Buying And Insuring A Stolen Car And Having It Stolen

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Hymie | 21:54 Thu 04th Mar 2021 | Motoring
16 Answers
This story interested me (and should interest NJ) – especially the part about the insurance company (Hastings Direct) effectively voiding the insurance based on the vehicle not being legally owned by the insurer.

Surely he should now be prosecuted for driving with no insurance, despite the fact that he could not reasonably have known that he was not insured. NJ will be able to confirm that this would not be a defence open to the unfortunate person.


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he was not driving with no insurance.
Question Author
Then why would they not payout against the stolen car?
because they voided the insurance when they discovered the car was stolen. Till then the insurance was in force. It is a common misconception that illegality automatically voids insurance. It's void when the insurance company voids it.
If illegality voided insurance then every motoring offence would be accompanied by a prosecution for no insurance.
From what I can conclude from the story in the link, as TTT has advised, at the time the buyer was driving the car, it was insured, and one would assume that once the insurance was cancelled on the basis that the driver did not actually own the vehicle, he would have ceased driving it, pending a result on his refund appeal.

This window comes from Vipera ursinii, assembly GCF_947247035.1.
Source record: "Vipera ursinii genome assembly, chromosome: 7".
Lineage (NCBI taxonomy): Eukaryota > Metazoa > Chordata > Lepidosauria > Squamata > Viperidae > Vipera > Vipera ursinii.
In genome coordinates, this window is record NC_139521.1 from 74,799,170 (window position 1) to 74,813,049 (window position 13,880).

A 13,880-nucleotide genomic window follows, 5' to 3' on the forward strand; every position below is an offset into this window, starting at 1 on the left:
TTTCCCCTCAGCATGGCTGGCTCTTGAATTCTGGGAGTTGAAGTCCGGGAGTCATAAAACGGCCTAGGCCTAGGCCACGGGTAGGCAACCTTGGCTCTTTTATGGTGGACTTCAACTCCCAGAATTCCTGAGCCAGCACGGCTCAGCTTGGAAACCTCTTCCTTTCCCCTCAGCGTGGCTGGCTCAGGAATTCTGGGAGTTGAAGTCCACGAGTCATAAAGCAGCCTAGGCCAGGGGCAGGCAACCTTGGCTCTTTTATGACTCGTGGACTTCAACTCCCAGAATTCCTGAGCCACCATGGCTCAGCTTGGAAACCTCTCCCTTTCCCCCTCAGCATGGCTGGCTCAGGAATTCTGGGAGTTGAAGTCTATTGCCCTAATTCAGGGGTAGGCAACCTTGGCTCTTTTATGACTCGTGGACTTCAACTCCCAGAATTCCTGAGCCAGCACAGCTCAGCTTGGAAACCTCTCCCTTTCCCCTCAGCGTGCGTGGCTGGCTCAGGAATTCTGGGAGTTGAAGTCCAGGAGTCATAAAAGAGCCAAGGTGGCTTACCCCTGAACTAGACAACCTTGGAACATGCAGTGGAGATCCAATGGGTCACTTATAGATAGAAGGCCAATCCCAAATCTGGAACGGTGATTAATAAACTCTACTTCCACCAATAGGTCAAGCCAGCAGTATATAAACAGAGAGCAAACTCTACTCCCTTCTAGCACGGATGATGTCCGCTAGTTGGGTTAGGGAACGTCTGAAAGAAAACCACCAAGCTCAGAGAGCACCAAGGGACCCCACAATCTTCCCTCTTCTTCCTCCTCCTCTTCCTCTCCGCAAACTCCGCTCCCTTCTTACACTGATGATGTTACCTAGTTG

There could be no prosecution because the car was insured for the time the supposed owner was driving it.
"Then why would they not payout against the stolen car? " - he bought a stolen car, it was not stolen from him.
Question Author
But he never legally owned the car.
sorry ignore that ^^^^
From the guidance for prosecutors on the Crown Prosecution Service website: "Where a driver has obtained a policy of insurance by deception, the policy will be valid so far as liability under s.143 RTA 1988 is concerned until the insurers have taken steps to "avoid" it"

So, as TTT indicates, the driver had a valid insurance policy (in respect of those provisions required by law) at the time that he was driving the vehicle.

The actual matter of who was responsible for reimbursing the driver seems fairly straightforward to me. His contract with the seller was for him to hand over his money in exchange for a vehicle which was
(a) 'as described' ; and
(b) which the seller held title to, enabling him to lawfully sell it.
As neither of those conditions were met, the contract fails and the purchaser becomes entitled to his money back.
Question Author
Then he should at least get a partial refund of the insurance premium paid – the part he was paying to cover theft of the car.
If the insurance policy is cancelled, the period prior to the date of cancellation is covered.

If a policy is voided, it's as if the policy had never existed.
The buyer, from the article, went to a lot more effort to verify that the car was ok than the garage appears to have done.

Fair play to Auto Trader for backing the 'owner' up.

Insurance companies? No comment.
>>> If a policy is voided, it's as if the policy had never existed

Not according to the Crown Prosecution Service, TCL. (See above)
You need to be careful when discussing insurance and the Road Traffic Act.